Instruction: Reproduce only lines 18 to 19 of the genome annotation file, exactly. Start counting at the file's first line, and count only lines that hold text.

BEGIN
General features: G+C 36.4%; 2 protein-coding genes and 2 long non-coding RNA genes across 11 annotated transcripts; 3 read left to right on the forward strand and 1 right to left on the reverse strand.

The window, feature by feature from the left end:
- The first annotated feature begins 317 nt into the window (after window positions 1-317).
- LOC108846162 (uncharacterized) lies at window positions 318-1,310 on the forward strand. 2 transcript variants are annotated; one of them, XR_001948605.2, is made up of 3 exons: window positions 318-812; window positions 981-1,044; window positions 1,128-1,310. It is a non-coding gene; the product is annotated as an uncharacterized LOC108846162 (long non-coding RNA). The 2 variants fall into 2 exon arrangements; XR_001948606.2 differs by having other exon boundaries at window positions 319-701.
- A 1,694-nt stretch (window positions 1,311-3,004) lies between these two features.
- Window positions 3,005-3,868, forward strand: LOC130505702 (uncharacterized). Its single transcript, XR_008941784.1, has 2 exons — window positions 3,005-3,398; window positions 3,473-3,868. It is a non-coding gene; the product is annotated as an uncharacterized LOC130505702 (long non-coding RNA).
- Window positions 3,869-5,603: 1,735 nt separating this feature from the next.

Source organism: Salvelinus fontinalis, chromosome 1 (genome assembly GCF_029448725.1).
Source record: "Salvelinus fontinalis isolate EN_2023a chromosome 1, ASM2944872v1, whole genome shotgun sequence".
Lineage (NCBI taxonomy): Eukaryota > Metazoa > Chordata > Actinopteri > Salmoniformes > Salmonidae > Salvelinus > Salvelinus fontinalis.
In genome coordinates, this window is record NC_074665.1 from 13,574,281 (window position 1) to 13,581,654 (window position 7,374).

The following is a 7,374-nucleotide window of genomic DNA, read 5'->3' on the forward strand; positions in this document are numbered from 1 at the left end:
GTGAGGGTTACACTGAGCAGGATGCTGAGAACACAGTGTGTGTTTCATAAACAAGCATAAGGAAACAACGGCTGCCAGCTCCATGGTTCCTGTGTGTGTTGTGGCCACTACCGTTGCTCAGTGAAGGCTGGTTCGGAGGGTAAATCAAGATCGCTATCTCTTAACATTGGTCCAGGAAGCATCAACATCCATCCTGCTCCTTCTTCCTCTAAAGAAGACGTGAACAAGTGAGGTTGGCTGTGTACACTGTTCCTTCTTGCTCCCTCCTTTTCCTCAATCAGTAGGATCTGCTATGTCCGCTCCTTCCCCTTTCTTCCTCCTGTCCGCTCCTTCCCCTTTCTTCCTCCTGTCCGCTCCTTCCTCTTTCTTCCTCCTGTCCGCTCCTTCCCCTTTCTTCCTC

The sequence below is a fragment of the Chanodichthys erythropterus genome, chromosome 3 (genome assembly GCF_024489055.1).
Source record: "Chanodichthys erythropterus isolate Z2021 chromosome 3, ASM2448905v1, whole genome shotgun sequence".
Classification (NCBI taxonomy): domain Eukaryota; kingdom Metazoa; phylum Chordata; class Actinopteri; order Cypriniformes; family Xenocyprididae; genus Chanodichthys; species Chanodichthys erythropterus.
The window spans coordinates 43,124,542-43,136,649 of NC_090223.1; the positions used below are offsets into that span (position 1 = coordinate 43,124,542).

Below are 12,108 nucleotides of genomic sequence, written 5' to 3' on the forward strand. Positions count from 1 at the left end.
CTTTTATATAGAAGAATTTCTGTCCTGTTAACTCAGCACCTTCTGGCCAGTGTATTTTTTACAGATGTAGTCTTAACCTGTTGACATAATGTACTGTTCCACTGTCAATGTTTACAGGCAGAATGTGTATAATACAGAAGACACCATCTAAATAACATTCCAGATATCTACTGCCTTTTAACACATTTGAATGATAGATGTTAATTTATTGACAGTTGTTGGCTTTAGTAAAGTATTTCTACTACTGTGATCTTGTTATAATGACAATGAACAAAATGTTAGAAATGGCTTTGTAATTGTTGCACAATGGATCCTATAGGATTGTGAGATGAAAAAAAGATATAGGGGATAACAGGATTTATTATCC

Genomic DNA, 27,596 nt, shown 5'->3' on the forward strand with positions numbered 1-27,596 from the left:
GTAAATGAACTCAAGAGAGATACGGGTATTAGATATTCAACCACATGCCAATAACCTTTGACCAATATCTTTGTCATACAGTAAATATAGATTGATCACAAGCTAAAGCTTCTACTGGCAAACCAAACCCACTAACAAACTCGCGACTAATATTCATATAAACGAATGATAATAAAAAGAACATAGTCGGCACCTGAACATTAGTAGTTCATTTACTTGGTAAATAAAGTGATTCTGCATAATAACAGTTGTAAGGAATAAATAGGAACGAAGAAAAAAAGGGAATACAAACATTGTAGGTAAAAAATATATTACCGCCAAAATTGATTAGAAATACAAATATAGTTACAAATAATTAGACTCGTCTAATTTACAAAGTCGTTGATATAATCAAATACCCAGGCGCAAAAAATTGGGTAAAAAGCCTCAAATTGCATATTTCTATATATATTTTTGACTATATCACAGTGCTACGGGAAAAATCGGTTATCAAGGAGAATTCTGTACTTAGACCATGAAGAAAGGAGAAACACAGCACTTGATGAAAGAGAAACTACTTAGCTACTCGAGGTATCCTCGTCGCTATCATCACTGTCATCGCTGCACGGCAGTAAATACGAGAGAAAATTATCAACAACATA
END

Below are 12,108 nucleotides of genomic sequence, written 5' to 3' on the forward strand. Positions count from 1 at the left end.
CTTTTATATAGAAGAATTTCTGTCCTGTTAACTCAGCACCTTCTGGCCAGTGTATTTTTTACAGATGTAGTCTTAACCTGTTGACATAATGTACTGTTCCACTGTCAATGTTTACAGGCAGAATGTGTATAATACAGAAGACACCATCTAAATAACATTCCAGATATCTACTGCCTTTTAACACATTTGAATGATAGATGTTAATTTATTGACAGTTGTTGGCTTTAGTAAAGTATTTCTACTACTGTGATCTTGTTATAATGACAATGAACAAAATGTTAGAAATGGCTTTGTAATTGTTGCACAATGGATCCTATAGGATTGTGAGATGAAAAAAAGATATAGGGGATAACAGGATTTATTATCC